without loosing any parts.  The CG and CP requirements for the two 
        phases of flight are very different.  See Part 08 of this FAQ.
    - Helicopter Duration (1/4A - G)
        In these events the model ascends as a rocket.  Rotor arms then extend
        by some mechanism and the rocket slowly descends like a helicopter which
        has lost power.
    - Payload Altitude (A - G)
        In these events the competitor must launch one or more standard NAR pay-
        loads (1 ounce each of fine sand) and recover the model.  The number
        of payloads increases with larger engine sizes.
    - SuperRoc Altitude/Duration (1/4A - G)
        These events are for rockets that have a minimum and maximum length
        requirement based on engine class (0.25 - 4.5 meters).  There are 
        both altitude and duration variations.  The trick to these events is
        that the model may not bend or crimp during flight.
    - Scale Events
        These are craftsmanship events where competitors build scale models of
        real military or commercial rockets.  Fine craftsmanship is emphasized.
      * Scale: exact replicas of rockets, with major scale dimensions 
          verified by judges.
      * Sport Scale:  adherence to scale is judged from a distance of 1 meter.
      * Peanut Scale: Sport Scale for small models (<30cm long or <2cm dia.)   
      * Giant Scale: Sport Scale for large models (>100cm long or >10cm dia.)
      * Super Scale: must include a scale launcher as well as model of rocket; 
          judged same as scale
      * Space Systems: Sport Scale model and optional launch complex.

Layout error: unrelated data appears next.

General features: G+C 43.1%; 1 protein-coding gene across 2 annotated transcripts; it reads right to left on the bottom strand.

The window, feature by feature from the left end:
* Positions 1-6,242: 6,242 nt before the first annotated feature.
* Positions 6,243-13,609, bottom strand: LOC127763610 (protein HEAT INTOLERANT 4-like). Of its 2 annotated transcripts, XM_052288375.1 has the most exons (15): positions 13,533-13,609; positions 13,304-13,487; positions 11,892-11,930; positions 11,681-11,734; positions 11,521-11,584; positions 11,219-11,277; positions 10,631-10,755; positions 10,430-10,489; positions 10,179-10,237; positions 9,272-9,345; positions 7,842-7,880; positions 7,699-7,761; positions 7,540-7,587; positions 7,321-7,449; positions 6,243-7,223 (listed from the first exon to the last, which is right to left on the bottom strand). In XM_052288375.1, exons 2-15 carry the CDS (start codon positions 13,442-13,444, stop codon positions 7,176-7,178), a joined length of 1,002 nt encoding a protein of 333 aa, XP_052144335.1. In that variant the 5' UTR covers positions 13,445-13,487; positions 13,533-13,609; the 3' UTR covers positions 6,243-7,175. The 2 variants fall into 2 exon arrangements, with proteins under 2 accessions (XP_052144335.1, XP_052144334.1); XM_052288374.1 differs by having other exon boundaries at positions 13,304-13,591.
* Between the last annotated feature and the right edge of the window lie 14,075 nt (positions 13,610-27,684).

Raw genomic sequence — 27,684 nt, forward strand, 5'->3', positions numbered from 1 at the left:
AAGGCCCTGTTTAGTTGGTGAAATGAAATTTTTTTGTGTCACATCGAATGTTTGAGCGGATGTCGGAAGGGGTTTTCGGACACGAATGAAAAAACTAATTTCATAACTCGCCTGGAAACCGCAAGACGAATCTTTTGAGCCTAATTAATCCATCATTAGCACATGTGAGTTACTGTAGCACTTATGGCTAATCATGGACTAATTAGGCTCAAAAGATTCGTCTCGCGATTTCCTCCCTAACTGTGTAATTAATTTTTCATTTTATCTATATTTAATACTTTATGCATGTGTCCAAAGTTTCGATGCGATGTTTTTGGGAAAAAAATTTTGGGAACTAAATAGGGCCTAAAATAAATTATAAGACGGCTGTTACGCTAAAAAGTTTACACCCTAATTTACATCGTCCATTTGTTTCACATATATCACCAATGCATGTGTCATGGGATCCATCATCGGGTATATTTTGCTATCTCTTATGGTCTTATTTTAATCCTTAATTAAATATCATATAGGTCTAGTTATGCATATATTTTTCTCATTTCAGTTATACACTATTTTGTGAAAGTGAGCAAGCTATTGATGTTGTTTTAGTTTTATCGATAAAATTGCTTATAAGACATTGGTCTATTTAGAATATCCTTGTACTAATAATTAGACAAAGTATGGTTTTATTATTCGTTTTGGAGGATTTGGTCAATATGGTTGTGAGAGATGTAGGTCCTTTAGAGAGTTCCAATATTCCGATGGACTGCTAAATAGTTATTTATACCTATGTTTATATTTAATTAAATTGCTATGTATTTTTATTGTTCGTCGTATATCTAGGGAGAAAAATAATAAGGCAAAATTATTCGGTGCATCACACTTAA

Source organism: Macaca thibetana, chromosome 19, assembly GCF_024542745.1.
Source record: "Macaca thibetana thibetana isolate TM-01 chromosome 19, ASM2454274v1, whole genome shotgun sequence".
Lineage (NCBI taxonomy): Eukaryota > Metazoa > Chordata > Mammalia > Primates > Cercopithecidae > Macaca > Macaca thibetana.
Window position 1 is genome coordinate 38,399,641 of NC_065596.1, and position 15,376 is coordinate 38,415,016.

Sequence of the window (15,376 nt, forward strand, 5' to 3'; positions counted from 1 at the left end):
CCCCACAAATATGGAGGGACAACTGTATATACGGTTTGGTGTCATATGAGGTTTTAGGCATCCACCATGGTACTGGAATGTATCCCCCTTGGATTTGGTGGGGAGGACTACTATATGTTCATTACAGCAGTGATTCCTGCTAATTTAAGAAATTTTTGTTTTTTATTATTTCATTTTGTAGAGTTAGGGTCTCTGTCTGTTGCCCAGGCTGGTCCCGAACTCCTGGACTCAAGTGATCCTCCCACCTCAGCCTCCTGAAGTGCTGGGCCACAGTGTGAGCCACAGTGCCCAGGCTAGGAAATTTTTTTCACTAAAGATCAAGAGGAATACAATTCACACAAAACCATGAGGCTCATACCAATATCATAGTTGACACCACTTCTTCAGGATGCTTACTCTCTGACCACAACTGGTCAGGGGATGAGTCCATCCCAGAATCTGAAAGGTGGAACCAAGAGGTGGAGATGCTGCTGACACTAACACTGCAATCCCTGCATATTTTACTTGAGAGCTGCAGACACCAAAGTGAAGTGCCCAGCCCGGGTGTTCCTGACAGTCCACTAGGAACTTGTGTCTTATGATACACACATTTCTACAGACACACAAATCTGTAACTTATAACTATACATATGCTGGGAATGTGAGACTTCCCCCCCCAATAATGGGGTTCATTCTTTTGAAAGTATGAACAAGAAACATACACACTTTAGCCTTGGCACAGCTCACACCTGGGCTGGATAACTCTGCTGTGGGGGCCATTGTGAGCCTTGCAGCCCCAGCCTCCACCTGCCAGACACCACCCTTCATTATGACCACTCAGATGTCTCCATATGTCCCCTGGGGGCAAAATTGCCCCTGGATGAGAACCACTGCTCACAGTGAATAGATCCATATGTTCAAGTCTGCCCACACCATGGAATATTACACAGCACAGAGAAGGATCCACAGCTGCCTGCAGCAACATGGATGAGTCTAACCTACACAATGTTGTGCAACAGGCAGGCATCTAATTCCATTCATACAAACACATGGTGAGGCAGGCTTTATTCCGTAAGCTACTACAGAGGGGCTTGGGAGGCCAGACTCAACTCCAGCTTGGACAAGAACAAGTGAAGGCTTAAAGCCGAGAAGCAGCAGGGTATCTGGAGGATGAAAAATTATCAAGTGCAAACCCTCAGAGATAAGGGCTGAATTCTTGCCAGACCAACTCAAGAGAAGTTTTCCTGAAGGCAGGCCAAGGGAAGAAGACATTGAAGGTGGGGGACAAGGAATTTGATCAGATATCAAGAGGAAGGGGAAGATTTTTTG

Model must complete a predetermined mission with the purpose of 
          duplicating in miniature the full-scale operation of the prototype.
    - Plastic Model Conversion (PMC)
        This event is either loved or hated.  Competitors enter plastic models 
        of rockets or other aero-vehicles that have been converted to fly as 
        model rockets.  
    - Precision Events
        These include spot landing, random duration, predicted duration, 
        precision duration, and predicted altitude.
    - Drag Race
        Multi-round, elimination tournament where contestants gets points for:
      * FIRST lift off
      * LOWEST altitude
      * LAST to land
    - Research and Development
        A non-flying event where contestants enter results of research projects.
        Entries are judged for completeness, contribution to rocketry
        knowledge, degree of difficulty, etc.

    The Tripoli "Member's Handbook" currently lists one competitive event for
    high power models:

    - Altitude Records
      The purpose is to get your rocket to the highest possible altitude with
      a given motor power range. Verify the altitude achieved. 

    In 1995, Tripoli added official altitude records for F through O powered
    consumer rockets. Some Tripoli records are listed later in this section.
9.3   What are some good events to try when first getting into competition?  Any
      'sage' advice?

    From (Buzz McDermott):
    I just started competition this year.  I must have asked 30 experienced
    competitors where to start.  I got 30 COMPLETELY DIFFERENT ANSWERS!!
    They ranged from 'keep it REAL simple' to 'try everything'.  Here is
    a summary of the most prevalent advice.  It seems to have worked for me.

    - Competition requires a large stable of rockets, given all the
      possible events and engine categories; start with some of the
      simpler ones where a single model might be competitive in more
      than one event (for example, the same model might be used for 1/2A-A
      streamer or parachute duration, another model might be competitive in
      any of A - C streamer or chute duration)